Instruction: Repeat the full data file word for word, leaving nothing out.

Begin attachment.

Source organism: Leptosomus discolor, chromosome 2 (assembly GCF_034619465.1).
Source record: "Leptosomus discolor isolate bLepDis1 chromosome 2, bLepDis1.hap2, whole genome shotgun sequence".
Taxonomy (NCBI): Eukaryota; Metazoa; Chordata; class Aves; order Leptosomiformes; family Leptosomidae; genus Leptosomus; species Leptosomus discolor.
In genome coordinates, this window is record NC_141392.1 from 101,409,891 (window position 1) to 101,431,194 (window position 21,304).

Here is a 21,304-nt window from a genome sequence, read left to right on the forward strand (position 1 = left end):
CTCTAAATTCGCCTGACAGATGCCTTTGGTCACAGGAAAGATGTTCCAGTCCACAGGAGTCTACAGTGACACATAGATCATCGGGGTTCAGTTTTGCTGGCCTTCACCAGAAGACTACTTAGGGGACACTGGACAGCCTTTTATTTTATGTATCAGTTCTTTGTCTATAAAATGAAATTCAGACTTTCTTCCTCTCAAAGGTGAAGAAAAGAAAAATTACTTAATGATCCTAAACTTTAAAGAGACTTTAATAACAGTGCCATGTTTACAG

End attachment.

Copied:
Source organism: Leptosomus discolor, chromosome 2 (assembly GCF_034619465.1).
Source record: "Leptosomus discolor isolate bLepDis1 chromosome 2, bLepDis1.hap2, whole genome shotgun sequence".
Taxonomy (NCBI): Eukaryota; Metazoa; Chordata; class Aves; order Leptosomiformes; family Leptosomidae; genus Leptosomus; species Leptosomus discolor.
In genome coordinates, this window is record NC_141392.1 from 101,409,891 (window position 1) to 101,431,194 (window position 21,304).

Here is a 21,304-nt window from a genome sequence, read left to right on the forward strand (position 1 = left end):
CTCTAAATTCGCCTGACAGATGCCTTTGGTCACAGGAAAGATGTTCCAGTCCACAGGAGTCTACAGTGACACATAGATCATCGGGGTTCAGTTTTGCTGGCCTTCACCAGAAGACTACTTAGGGGACACTGGACAGCCTTTTATTTTATGTATCAGTTCTTTGTCTATAAAATGAAATTCAGACTTTCTTCCTCTCAAAGGTGAAGAAAAGAAAAATTACTTAATGATCCTAAACTTTAAAGAGACTTTAATAACAGTGCCATGTTTACAG